Have you heard of Sara Blakely? You may have seen her as an investor on the TV show Shark Tank. At age 27, she noticed a “void” in the marketplace. She was trying to find something flattering to wear under her white slacks, but couldn’t find anything. So she began researching and developing a hosiery concept. What was Sara’s background? She was a former Disney World ride greeter, and also sold fax machines door-to-door. She invested $5,000, her entire life savings, to start her business. Her invention, called SPANX, caught the eye of Oprah Winfrey, who promoted it on her show as one of her “favorite things”. Now a billionaire, Sara grew from selling one product out of her apartment to selling hundreds of millions of dollars in annual revenue.
An entrepreneur is a person, but entrepreneurship is a process. And entrepreneurship isn’t a perfect science. Sometimes, a dose of good old-fashioned luck comes into play! And while we will take all the luck we can get, we can narrow the need for luck by working through the entrepreneurial process. When starting a business, think, “what problem am I trying to solve?”
The Entrepreneurial Process
The official definition for entrepreneurial discovery, is the process of systematically scanning for technological, political, regulatory, social and demographic changes to discover opportunities to produce new goods and services. Lots of words. So what does it mean? Entrepreneurs constantly study and inspect the market. They challenge the status quo, look to solve a problem, look for voids or gaps, look for where certain parts of the market are underserved, and look for ways to improve upon an existing product or service, or, they might even imagine a whole new way of doing things.
When inefficiencies in the market exist, entrepreneurship flourishes. Study how consumers behave, what are their preferences, what are the current trends - perhaps conduct a market survey. Heck, you might even turn a hobby of yours into a business idea. Ultimately it gets down to, what do people want, and/or what do people need? Once entrepreneurs have surveyed the market, they start working on solutions. BUT, as entrepreneur and author Guy Kawasaki said, “Ideas are easy. Implementation is hard.” To be sure, an idea by itself isn’t enough. For an idea to become an opportunity, it needs to solve a problem, and, it also needs these three features: market, margin and mission. Will people part with their hard-earned money to purchase what I am selling (market)? And if so, can I sell it for more than it costs me to produce or provide it (margin)? And is it worthwhile… will society benefit as a result (mission)?
2. Business Plan
Next, let’s organize your business opportunity into a business plan. A business plan is a roadmap of your business’s goals and objectives, and the strategy and details of how those goals and objectives will be achieved.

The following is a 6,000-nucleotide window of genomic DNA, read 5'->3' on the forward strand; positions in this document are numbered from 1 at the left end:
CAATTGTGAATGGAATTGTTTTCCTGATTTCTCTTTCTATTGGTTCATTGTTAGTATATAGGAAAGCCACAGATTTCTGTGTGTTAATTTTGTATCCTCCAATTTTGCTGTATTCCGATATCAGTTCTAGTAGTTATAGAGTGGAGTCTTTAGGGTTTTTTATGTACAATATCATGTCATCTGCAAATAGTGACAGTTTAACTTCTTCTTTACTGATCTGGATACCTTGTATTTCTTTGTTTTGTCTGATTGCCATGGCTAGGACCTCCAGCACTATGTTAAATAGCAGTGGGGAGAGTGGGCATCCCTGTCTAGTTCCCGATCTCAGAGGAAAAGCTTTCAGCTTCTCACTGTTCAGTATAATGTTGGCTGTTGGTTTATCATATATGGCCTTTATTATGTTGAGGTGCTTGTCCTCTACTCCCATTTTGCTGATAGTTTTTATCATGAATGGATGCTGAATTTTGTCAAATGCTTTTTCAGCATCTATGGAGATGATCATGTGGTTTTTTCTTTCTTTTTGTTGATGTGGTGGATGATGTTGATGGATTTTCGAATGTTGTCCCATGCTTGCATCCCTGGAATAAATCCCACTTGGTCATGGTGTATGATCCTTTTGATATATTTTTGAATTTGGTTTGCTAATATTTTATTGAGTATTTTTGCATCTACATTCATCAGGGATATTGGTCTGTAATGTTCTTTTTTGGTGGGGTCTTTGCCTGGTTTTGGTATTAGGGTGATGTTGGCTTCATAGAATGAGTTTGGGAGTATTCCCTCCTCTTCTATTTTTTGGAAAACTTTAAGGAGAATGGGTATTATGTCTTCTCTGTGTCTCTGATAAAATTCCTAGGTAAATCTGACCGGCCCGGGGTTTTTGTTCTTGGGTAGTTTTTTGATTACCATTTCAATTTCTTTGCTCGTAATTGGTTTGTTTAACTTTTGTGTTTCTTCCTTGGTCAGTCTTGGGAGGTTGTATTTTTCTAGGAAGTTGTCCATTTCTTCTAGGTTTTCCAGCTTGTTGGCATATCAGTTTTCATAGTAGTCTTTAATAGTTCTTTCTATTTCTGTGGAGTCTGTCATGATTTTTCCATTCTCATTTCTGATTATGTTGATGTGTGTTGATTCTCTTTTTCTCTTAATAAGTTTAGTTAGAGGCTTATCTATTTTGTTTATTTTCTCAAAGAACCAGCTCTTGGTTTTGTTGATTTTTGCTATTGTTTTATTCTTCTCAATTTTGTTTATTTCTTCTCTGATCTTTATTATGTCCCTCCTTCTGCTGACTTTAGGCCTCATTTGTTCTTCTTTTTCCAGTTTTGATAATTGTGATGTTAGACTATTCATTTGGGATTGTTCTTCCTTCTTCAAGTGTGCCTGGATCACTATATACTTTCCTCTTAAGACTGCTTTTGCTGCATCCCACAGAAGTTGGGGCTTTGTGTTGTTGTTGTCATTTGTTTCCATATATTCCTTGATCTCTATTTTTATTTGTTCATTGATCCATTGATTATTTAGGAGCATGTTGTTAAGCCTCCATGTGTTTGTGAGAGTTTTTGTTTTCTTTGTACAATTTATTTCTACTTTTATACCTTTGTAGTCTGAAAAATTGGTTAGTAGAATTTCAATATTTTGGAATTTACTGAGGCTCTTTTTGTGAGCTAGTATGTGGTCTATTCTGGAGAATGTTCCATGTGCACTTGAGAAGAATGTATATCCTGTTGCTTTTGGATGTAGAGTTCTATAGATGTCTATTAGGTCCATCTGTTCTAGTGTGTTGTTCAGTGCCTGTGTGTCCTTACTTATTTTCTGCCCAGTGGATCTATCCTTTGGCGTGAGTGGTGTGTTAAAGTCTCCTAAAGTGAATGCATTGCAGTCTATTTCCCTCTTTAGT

The following items are commonly included in a business plan, or what you might call a Pitch Deck:
- Cover Slide
- Market Size
- Business Model (i.e. how will the company make money)
- Secret Sauce (i.e. Underlying Magic, what’s unique, competitive advantages)
- Marketing/Go-To-Market plan
- Your Team
- Product Demonstration
- Exit Opportunities
- Any Progress to date (traction/milestones)
- Proforma / Financial Projections
- Capital/Funding Requirements
This is where you gather together the necessary elements needed to start a business, including capital (fancy word for money), and the most important resource – people. Can you persuade any teammates to take this journey with you? This is where you hire employees, if you are able. You might apply for grants, loans, identify potential investors, or you might even enter a pitch contest, and maybe even be awarded funds to help start your venture. This is where bootstrapping comes in handy, meaning, being creative by working effectively with limited resources.
4. Run the Business
This is the grand opening, where you start operating your business, and offer your solution to potential customers – hopefully repeat customers. Is your marketing plan helping you find customers? What does it cost to reach and acquire customers? What’s it like to work at your company? What is the culture like? And while you are leading this challenge, you also need to manage your expenses, watching every penny, and managing your cash position, so that you don’t run out of money before you have a chance to become profitable.
This is where you evaluate if your company is a success or failure, and/or if it needs more time to prove itself. If it is a failure, then the learnings will be helpful in the future. And if it is successful, can it stay successful? Can it grow and continue to add value to customers, to its stakeholders, and to society? Of course at this stage, you have reached some level of success, so take a moment to celebrate!
Remember, people aren’t born as entrepreneurs. Entrepreneurism can be learned. It requires habits, traits, and skills that can be learned.
Constantly observe the market and the world around you. Draw from your own life experiences, and the way you have been treated as a consumer. Think about solutions that you can’t find anywhere for sale, and that would make your life easier or better. Read. Study. Learn from the “greats”. Try to adopt the practices of successful entrepreneurs. This is an organic process. You can’t force it to happen, and you can’t be afraid to fail… and fail often. As Winston Churchill said “Success is walking from failure to failure with no loss of enthusiasm.”